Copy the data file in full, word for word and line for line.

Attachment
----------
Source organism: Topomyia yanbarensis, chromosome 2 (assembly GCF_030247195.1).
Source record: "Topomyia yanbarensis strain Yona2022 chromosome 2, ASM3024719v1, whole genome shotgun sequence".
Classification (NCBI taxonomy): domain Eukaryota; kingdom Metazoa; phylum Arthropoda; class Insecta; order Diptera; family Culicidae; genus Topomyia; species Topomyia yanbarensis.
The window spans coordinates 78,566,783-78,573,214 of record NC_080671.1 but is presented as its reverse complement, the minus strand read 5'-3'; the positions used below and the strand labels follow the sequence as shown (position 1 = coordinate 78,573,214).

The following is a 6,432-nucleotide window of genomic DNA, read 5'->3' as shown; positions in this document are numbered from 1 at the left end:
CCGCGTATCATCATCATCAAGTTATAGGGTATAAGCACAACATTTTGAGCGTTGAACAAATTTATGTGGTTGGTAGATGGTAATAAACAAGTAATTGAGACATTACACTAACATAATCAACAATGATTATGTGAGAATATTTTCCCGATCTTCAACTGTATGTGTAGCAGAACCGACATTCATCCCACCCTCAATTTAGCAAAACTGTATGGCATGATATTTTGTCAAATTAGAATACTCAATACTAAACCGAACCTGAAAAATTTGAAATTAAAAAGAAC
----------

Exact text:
Source organism: Topomyia yanbarensis, chromosome 2 (assembly GCF_030247195.1).
Source record: "Topomyia yanbarensis strain Yona2022 chromosome 2, ASM3024719v1, whole genome shotgun sequence".
Classification (NCBI taxonomy): domain Eukaryota; kingdom Metazoa; phylum Arthropoda; class Insecta; order Diptera; family Culicidae; genus Topomyia; species Topomyia yanbarensis.
The window spans coordinates 78,566,783-78,573,214 of record NC_080671.1 but is presented as its reverse complement, the minus strand read 5'-3'; the positions used below and the strand labels follow the sequence as shown (position 1 = coordinate 78,573,214).

The following is a 6,432-nucleotide window of genomic DNA, read 5'->3' as shown; positions in this document are numbered from 1 at the left end:
CCGCGTATCATCATCATCAAGTTATAGGGTATAAGCACAACATTTTGAGCGTTGAACAAATTTATGTGGTTGGTAGATGGTAATAAACAAGTAATTGAGACATTACACTAACATAATCAACAATGATTATGTGAGAATATTTTCCCGATCTTCAACTGTATGTGTAGCAGAACCGACATTCATCCCACCCTCAATTTAGCAAAACTGTATGGCATGATATTTTGTCAAATTAGAATACTCAATACTAAACCGAACCTGAAAAATTTGAAATTAAAAAGAAC